Getting Iran Out of Our Hair - The American Spectator | USA News and Politics
Getting Iran Out of Our Hair
by

In Ben Hecht’s amazing memoir, Child of the Century, he tells of a great actor for whom work suddenly dried up. He kept trying, showing up at auditions, knocking on doors, but although everyone professed great respect for his work, he was treated as a has-been. Finally, a really great opportunity came up, where a young producer who was a big admirer was casting for a role that was perfect for his skills. He read his lines beautifully; he was sure he had landed the part. But to his chagrin the producer called him into an office to tell him his services would not be needed.

“The problem is this part calls for a bald man and you have a splendid head of hair.”

The actor leapt to his feet. “I have never revealed this before,” he shouted. “But in actuality I have lost my hair.” With a flourish, he pulled off his toupee.

“I’m sorry,” said the producer. “I still see you as a man with hair.”

This comes to mind when perusing the one element of the Iraq Study Group report that merits analysis. Generally, its living in the past is a presumptive liability. Still, we should consider the possibility that the past may be sufficiently prologue to inform some of our calculations in the present.

Here is the nub. The Baker Boys tie Iraq to the region and the region to Israeli-Palestinian friction. Solve the continent, solve the country: what a deal! (Tony Blair actually said: “This is simple.”) Putting aside the implausibility of suddenly cleaning up the Palestinian mess, the interesting contention here is this: it is the same old war. Don’t be fooled by the Islamic baldness or the al-Qaeda hairpiece, this is the same hirsute Arab fighting for land, not ideals.

Baby boomers like me (born in ’58) grew up with Arab-Israeli friction always on the front pages. A touch of terrorism, a pinch of politics, a couple of UN condemnations, a dab of diplomacy and the occasional whit of war. If anyone in those Arab countries was a Moslem, it was not particularly noticeable. All the angry talk — and the happy talk — was about pan-Arab unity, nationalism, sovereignty, land rights, water rights and all the sundry important and unimportant minutiae that engage governmental types.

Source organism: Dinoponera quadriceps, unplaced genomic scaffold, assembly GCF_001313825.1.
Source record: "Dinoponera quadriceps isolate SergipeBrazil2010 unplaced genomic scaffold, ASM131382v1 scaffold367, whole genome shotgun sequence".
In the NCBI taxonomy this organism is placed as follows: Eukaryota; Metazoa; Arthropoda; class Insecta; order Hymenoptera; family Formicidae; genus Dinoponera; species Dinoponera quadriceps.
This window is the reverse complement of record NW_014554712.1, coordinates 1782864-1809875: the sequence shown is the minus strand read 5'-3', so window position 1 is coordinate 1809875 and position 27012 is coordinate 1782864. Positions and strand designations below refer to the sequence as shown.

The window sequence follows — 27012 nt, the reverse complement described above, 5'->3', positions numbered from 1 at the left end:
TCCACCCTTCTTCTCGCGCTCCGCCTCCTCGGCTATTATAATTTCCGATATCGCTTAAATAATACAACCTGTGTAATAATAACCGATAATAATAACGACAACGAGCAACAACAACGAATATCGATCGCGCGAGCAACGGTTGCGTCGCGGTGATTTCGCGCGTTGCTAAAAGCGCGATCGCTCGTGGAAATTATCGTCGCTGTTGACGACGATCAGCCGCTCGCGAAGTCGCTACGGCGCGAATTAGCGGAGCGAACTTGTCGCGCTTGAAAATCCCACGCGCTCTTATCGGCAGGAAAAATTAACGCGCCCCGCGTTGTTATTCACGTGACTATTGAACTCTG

Nasser, Faisal, King Hussein, Assad, the Shah, Qaddafi, the Gemayels, Colonel Haddad, Arafat, Sadat — all these guys were players in the Middle East melodrama without Muhammad’s name coming up outside the American boxing ring. The various negotiators, shuttlers and summiteers, Baker the Third among them, were at home navigating in these muddy waters of unenlightened self-interest. Arafat, with his stubble, was the embodiment of this ethic: a rapacious, appetent vulture too busy gorging on carrion to shave; fill his belly, the diplos figured, and he’ll leave you in peace.

The advent of bin Laden and his cohorts brought a new vocabulary to a preexisting skirmish. Old embargo, new jargon; old cargo, new argot. Suddenly the fight was not against Arabs but Muslims, fighting for Allah, not Arabia. The Arab-vs.-Caucasian East-vs.-West model was retired and it became Islam vs. Judaism and Christianity. The atheists began rubbing their hands gleefully: you see, religion causes all the world’s wars. And all the thirtysomething analysts are out researching Mohammedan incunabula for clues to the Koranic apocalypse.

Most of the old-style Arab regimes are still in place, some under identical management. It seems reasonable to posit that those autocrats assume they can keep the lid on the theocrats. Repression comes naturally to them, as in all those old Eric Ambler novels where a stocky man with a moustache introduced himself as head of the Security Police and suddenly all the unrest was quashed. But a lot of toothpaste has been squeezed out of the tube and a lot of genies have come out of the bottle, and it is questionable indeed if they can be put back inside.

Which leaves us with an interesting conundrum. Should we view the Islamic movements as the primary historic force guiding the Arab world at this time? Or should we accept the Baker view halfway, namely that the Islamic enemy is rootless and stateless and our best ally in defeating it is the sitting Arab hierarchy? Which is the hit show of the next Mideast generation, Despot Housewives or Allah in the Family?

One thing is certain. On either side of this coin, dealing with Iran is poison. If Islam is in the ascendant, Iran is its avatar. And if Islam is a dangerous sideshow, Iran is its one sovereign foothold and needs to be kept in check. One piquant idea emerges from this meditation: if someone could figure out a bonus we can hand Syria, short of control of Lebanon, enough to enlist them as an ally against Iran, now that could be very interesting. But for right now, I think I’ll keep my wig on.

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